Setup Tips for a Small Moulder

Tips on depth of cut, and on supporting the open side of the moulder to reduce chatter. September 30, 2010

I received and finished setting up my Williams & Hussey model 206. I'll run some 2 3/4" crown through it in a couple of days. I ordered the knives made based upon some molding I had in stock. The thickest point is 9/16". The dealer told me the deeper the cut and the faster I run it, the sharper the cutters will stay, although he emphasized he'd never actually run moldings himself.

I'm looking for recommendations from you folks with experience. What thickness would you recommend planing down to? I ordered the backcutters in addition to the crown profile and will cut the back first.

Forum Responses
(Cabinetmaking Forum)
From contributor M:
When we have run molding on a smaller moulder such as yours, we pre-planed and prepared the stock by taking it down in size so that the molding knives were removing a minimum amount of wood. Usually this material was oversized by 1/16", so the molding knives were only removing 1/16" of wood, at the closest points, and more where the shape was deeper. When using a 2 or 3 hp motor, we did not like overloading it by removing too much wood. Never heard that deep, fast cuts would keep the knives sharper longer. The focus should be the quality of the finished molding, not preserving the knife edge, even though both are important to one another. As a rule, we found the slower the feed speed, the better the result. Slower feed speeds allow more cuts per inch and better results. Experiment and find what works best for your machine, your wood type and the particular profile you are running. Be sure to cut off any dirty board ends before running. It is a real bummer to chip new sharp knives with grains of sand embedded in the ends of your wood stock.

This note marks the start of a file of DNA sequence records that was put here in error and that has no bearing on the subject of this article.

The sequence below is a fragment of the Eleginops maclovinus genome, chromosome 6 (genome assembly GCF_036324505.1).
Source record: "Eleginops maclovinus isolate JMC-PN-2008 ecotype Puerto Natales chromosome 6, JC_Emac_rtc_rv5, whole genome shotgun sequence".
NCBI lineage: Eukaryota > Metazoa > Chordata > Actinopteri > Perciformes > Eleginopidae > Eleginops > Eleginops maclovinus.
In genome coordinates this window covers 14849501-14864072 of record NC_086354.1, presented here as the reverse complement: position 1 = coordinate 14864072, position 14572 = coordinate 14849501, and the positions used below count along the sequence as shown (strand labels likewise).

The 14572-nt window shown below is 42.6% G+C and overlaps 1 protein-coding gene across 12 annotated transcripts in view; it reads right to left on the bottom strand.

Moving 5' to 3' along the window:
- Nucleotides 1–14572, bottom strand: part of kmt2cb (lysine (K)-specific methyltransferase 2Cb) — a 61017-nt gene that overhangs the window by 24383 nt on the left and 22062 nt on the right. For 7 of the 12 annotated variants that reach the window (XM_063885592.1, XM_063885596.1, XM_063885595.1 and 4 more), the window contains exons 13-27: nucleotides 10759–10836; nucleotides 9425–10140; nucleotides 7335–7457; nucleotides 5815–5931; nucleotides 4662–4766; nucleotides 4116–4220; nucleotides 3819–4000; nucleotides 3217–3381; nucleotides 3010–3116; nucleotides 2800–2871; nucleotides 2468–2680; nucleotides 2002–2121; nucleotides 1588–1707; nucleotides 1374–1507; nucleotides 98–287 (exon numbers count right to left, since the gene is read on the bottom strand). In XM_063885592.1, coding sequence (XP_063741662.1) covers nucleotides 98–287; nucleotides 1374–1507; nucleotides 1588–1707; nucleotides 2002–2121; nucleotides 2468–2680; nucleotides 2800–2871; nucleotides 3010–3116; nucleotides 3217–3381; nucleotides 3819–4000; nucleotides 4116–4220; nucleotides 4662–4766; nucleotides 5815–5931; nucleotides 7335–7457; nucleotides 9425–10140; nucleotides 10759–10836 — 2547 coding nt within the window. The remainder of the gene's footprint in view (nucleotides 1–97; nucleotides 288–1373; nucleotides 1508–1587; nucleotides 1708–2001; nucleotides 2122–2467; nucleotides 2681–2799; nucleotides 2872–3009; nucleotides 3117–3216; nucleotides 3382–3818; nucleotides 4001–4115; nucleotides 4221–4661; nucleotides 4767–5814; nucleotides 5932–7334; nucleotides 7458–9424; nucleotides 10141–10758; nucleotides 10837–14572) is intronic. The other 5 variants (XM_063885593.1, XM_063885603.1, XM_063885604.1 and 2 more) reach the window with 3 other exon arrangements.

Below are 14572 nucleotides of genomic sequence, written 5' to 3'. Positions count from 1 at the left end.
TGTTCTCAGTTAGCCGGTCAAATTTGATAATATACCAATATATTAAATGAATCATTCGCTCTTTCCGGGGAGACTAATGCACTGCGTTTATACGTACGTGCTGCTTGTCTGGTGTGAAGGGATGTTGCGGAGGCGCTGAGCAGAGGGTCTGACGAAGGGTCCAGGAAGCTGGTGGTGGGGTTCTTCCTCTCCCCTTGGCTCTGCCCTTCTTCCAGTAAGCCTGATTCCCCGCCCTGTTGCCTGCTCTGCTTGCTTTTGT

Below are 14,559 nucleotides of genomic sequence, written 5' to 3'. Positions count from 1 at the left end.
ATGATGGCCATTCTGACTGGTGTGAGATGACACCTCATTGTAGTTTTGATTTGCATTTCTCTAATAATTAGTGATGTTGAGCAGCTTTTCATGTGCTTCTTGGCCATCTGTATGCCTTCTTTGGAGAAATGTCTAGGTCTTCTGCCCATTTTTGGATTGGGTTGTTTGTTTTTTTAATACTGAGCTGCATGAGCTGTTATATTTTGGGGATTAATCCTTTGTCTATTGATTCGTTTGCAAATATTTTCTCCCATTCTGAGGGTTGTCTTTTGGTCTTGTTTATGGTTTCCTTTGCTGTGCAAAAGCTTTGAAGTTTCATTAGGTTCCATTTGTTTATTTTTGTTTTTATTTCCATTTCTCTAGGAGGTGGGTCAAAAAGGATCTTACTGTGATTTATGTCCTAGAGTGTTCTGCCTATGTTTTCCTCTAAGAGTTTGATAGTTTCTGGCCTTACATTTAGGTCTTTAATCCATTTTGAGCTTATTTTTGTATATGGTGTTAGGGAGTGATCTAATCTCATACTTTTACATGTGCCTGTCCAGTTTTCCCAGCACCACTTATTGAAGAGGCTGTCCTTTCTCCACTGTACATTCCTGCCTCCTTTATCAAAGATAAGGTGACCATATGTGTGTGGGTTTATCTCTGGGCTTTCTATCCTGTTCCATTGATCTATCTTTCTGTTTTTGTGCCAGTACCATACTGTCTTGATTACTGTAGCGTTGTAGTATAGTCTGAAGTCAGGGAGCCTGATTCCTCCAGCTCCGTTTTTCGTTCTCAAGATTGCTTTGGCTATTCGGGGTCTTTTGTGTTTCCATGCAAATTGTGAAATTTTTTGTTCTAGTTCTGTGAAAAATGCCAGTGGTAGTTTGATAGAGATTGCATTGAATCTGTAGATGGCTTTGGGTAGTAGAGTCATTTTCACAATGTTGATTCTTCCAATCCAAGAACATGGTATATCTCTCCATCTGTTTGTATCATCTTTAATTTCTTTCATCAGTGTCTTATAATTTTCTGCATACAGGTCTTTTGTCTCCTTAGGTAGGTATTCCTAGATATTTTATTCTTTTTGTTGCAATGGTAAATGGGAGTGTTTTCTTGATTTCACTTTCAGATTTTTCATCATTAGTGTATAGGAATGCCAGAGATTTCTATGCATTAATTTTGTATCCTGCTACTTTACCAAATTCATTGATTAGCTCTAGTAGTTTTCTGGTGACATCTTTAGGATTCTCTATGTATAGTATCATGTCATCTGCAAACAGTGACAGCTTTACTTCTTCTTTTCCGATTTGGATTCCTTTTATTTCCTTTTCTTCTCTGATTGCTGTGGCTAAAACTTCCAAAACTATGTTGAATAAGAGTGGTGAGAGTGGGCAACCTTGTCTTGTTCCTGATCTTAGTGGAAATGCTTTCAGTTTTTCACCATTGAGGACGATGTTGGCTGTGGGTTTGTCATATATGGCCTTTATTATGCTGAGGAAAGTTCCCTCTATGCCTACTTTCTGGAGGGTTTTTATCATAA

From contributor L:
Yes, 1/16" oversize is usually about right. If you have the variable speed feed, go as slow as you want. I usually set mine at about 30% on most of the moldings I run. Makes for easy sanding and a smooth cut.

Another thing you want to make is a support for the open side. This will eliminate any bounce in the machine and make your cuts that much smoother. I made this and it makes a big difference.

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Images provided by Leo R Graywacz Jr

From the original questioner:
Thanks. I'll do a little experimenting on some scrap. So if the thickest point of my crown is 9/16", I'll plane to about 5/8" and see how it goes. I'll make a support like you suggest, contributor L.

From contributor L:
Makes a world of difference. Especially on larger moldings.

From contributor K:
I'll ditto what the other guys said. I don't have the variable speed, but will get it someday. I take the whole cut minus 1/16 and then the last 1/16 for a finish cut. On some moulding, depending on the profile, you may need to hog out some of that wood on the table saw using a dado head.

From contributor J:
I don't have the adjustable speed on mine, but I find that the multi-pass kit is worth every penny. It allows both feed rollers to drop further and seemingly take a lot more vibration out of the cuts even with just one pass. However, I do plane to almost final thickness in both soft and hardwoods and use usually only more than one pass in hardwoods with fresh knives.

I also made a fence set up along the lines of the new fence system from W&H, only with wider guides it makes setup much quicker than C clamps.

From contributor C:
Contributor L, I like that setup! Have you always had the variable speed on yours, or did you add it? I don't have variable speed on mine at this time, but am thinking of building a support like yours anyway. This has to help the vibrations.

I just ran a job with a deep profile in some hard maple, a large cove, and I lost probably 35 percent of my boards from bad tear out. I wonder if contributor L's simple device would have reduced my loss.

From contributor L:
No, I didn't always have the variable speed. But I started to do a lot of moldings in the 5"+ range in harder woods, so it was necessary. I have found that some cutters, no matter how you run them, will have chip out. Hard maple, sapele and birch have a good tendency to chip out. I have noticed a pretty good improvement by locking down the open side of the molder, even on smaller moldings. I spent a lot of time trying to get less chatter in my moldings and then one day it hit me like a ton of bricks - duh! - the open side is bouncing.